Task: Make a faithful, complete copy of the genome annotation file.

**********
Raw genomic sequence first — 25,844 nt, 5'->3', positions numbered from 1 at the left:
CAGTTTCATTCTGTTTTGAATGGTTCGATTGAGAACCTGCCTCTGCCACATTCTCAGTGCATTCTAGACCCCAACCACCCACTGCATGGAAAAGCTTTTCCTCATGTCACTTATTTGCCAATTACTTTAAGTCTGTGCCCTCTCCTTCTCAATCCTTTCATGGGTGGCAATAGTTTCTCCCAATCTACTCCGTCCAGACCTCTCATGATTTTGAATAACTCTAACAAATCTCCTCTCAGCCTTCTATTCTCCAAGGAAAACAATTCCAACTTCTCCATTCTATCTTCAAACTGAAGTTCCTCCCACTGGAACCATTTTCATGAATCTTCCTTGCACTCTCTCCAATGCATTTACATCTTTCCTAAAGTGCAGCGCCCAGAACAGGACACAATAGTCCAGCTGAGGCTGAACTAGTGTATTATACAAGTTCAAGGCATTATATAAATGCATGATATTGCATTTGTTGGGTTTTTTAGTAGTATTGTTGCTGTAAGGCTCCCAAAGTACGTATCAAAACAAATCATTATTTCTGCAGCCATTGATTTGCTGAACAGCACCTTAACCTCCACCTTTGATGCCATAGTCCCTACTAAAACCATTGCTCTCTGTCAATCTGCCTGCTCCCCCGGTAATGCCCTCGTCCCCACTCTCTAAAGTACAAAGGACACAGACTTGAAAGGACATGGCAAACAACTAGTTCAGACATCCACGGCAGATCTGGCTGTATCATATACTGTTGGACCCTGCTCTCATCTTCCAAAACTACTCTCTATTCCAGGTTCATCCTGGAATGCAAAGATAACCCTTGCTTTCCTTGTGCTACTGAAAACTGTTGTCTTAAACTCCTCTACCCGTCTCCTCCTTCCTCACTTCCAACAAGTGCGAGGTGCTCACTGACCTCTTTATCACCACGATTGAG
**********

Raw genomic sequence first — 25,844 nt, 5'->3', positions numbered from 1 at the left:
CAGTTTCATTCTGTTTTGAATGGTTCGATTGAGAACCTGCCTCTGCCACATTCTCAGTGCATTCTAGACCCCAACCACCCACTGCATGGAAAAGCTTTTCCTCATGTCACTTATTTGCCAATTACTTTAAGTCTGTGCCCTCTCCTTCTCAATCCTTTCATGGGTGGCAATAGTTTCTCCCAATCTACTCCGTCCAGACCTCTCATGATTTTGAATAACTCTAACAAATCTCCTCTCAGCCTTCTATTCTCCAAGGAAAACAATTCCAACTTCTCCATTCTATCTTCAAACTGAAGTTCCTCCCACTGGAACCATTTTCATGAATCTTCCTTGCACTCTCTCCAATGCATTTACATCTTTCCTAAAGTGCAGCGCCCAGAACAGGACACAATAGTCCAGCTGAGGCTGAACTAGTGTATTATACAAGTTCAAGGCATTATATAAATGCATGATATTGCATTTGTTGGGTTTTTTAGTAGTATTGTTGCTGTAAGGCTCCCAAAGTACGTATCAAAACAAATCATTATTTCTGCAGCCATTGATTTGCTGAACAGCACCTTAACCTCCACCTTTGATGCCATAGTCCCTACTAAAACCATTGCTCTCTGTCAATCTGCCTGCTCCCCCGGTAATGCCCTCGTCCCCACTCTCTAAAGTACAAAGGACACAGACTTGAAAGGACATGGCAAACAACTAGTTCAGACATCCACGGCAGATCTGGCTGTATCATATACTGTTGGACCCTGCTCTCATCTTCCAAAACTACTCTCTATTCCAGGTTCATCCTGGAATGCAAAGATAACCCTTGCTTTCCTTGTGCTACTGAAAACTGTTGTCTTAAACTCCTCTACCCGTCTCCTCCTTCCTCACTTCCAACAAGTGCGAGGTGCTCACTGACCTCTTTATCACCACGATTGAG